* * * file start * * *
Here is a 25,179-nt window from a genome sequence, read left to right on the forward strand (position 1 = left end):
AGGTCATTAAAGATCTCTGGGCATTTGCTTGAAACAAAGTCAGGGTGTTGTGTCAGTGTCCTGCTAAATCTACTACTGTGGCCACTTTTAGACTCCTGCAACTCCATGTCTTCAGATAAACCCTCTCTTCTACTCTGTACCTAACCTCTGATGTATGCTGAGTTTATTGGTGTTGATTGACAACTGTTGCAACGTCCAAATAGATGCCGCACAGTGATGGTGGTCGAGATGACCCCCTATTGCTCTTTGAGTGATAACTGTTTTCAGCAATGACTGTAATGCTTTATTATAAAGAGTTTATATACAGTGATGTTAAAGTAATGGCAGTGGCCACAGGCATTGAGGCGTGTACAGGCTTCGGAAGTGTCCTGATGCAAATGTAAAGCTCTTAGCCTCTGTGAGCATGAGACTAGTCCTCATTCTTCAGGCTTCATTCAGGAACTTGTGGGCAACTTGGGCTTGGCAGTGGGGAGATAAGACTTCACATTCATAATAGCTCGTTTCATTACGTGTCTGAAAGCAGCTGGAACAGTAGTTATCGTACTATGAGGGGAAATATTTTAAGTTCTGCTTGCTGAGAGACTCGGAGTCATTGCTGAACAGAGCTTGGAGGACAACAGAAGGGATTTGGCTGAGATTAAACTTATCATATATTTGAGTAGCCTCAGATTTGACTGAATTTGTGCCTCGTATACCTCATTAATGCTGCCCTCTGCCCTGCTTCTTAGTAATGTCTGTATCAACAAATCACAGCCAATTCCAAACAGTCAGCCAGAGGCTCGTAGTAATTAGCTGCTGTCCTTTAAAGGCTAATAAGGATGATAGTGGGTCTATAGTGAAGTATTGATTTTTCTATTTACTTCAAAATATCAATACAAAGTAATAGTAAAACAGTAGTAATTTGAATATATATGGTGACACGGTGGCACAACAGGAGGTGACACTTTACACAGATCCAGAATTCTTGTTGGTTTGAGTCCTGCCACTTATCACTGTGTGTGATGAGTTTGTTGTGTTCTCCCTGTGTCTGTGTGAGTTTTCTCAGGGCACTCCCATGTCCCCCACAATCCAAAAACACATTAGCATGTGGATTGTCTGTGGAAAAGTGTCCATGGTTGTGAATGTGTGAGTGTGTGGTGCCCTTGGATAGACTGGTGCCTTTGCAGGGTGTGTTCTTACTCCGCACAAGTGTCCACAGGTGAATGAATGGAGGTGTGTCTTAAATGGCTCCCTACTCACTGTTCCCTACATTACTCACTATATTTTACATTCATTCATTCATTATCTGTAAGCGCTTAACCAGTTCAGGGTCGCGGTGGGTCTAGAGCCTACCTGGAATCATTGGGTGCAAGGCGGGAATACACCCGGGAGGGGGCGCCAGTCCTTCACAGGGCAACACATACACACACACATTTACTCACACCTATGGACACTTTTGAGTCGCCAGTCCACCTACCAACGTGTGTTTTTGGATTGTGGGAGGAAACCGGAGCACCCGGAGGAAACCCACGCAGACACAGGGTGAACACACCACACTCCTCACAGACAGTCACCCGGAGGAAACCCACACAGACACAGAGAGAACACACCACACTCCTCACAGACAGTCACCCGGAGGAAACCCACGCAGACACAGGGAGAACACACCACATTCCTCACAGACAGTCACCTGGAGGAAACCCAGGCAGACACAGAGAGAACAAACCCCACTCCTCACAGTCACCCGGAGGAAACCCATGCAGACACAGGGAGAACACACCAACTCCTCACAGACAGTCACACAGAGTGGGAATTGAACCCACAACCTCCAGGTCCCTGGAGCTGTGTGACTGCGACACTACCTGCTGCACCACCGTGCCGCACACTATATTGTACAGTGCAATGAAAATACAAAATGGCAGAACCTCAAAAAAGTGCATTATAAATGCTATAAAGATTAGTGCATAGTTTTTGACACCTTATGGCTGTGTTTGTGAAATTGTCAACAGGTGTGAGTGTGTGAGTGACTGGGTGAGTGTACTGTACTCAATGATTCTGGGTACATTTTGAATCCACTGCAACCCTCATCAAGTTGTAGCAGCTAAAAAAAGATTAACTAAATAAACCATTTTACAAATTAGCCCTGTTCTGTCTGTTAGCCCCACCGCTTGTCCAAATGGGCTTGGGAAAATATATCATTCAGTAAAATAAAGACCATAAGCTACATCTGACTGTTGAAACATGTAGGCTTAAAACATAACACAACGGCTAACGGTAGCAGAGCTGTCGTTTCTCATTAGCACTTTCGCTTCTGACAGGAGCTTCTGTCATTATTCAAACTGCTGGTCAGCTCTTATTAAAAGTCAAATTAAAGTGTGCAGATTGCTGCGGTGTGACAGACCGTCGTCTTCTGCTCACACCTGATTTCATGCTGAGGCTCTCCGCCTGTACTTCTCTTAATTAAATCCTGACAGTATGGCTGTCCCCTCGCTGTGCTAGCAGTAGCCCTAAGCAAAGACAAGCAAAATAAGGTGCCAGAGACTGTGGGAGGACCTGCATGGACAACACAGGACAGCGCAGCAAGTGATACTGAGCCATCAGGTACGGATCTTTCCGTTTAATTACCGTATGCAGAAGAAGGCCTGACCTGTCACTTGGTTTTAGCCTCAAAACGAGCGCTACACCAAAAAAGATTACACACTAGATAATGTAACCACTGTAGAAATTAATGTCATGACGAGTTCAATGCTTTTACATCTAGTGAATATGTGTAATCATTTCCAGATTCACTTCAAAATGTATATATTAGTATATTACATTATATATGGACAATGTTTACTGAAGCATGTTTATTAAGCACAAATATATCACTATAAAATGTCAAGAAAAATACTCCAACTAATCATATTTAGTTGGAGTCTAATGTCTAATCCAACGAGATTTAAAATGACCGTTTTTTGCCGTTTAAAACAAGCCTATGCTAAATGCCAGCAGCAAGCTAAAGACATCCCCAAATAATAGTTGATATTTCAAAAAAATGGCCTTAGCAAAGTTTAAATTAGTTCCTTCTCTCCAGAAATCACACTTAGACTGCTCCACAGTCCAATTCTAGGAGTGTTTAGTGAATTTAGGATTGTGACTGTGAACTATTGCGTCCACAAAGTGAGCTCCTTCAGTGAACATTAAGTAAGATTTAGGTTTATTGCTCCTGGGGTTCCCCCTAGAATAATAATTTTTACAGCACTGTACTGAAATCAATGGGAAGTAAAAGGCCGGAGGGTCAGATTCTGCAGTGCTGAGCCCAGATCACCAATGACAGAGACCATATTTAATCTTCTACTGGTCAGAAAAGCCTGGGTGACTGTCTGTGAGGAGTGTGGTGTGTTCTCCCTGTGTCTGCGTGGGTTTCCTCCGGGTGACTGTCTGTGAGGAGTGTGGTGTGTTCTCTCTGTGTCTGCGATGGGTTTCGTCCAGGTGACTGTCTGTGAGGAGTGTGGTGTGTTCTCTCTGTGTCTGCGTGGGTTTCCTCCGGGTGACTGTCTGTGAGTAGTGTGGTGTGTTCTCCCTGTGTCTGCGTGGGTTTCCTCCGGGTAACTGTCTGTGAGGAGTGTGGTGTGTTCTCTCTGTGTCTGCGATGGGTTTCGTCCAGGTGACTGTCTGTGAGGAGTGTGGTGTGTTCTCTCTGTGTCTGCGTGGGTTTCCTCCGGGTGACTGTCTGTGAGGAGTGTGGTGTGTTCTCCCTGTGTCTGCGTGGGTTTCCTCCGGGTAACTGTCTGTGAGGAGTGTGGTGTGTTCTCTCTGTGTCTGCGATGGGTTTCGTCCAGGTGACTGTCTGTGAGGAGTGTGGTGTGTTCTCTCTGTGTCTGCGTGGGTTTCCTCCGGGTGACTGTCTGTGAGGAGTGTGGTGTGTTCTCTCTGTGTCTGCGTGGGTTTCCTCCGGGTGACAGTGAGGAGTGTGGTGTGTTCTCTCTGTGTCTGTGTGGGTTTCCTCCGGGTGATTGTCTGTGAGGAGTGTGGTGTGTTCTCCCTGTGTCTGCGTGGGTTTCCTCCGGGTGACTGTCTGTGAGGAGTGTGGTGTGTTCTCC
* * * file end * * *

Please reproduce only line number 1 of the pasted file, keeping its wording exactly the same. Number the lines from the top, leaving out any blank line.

Here is a 25,179-nt window from a genome sequence, read left to right on the forward strand (position 1 = left end):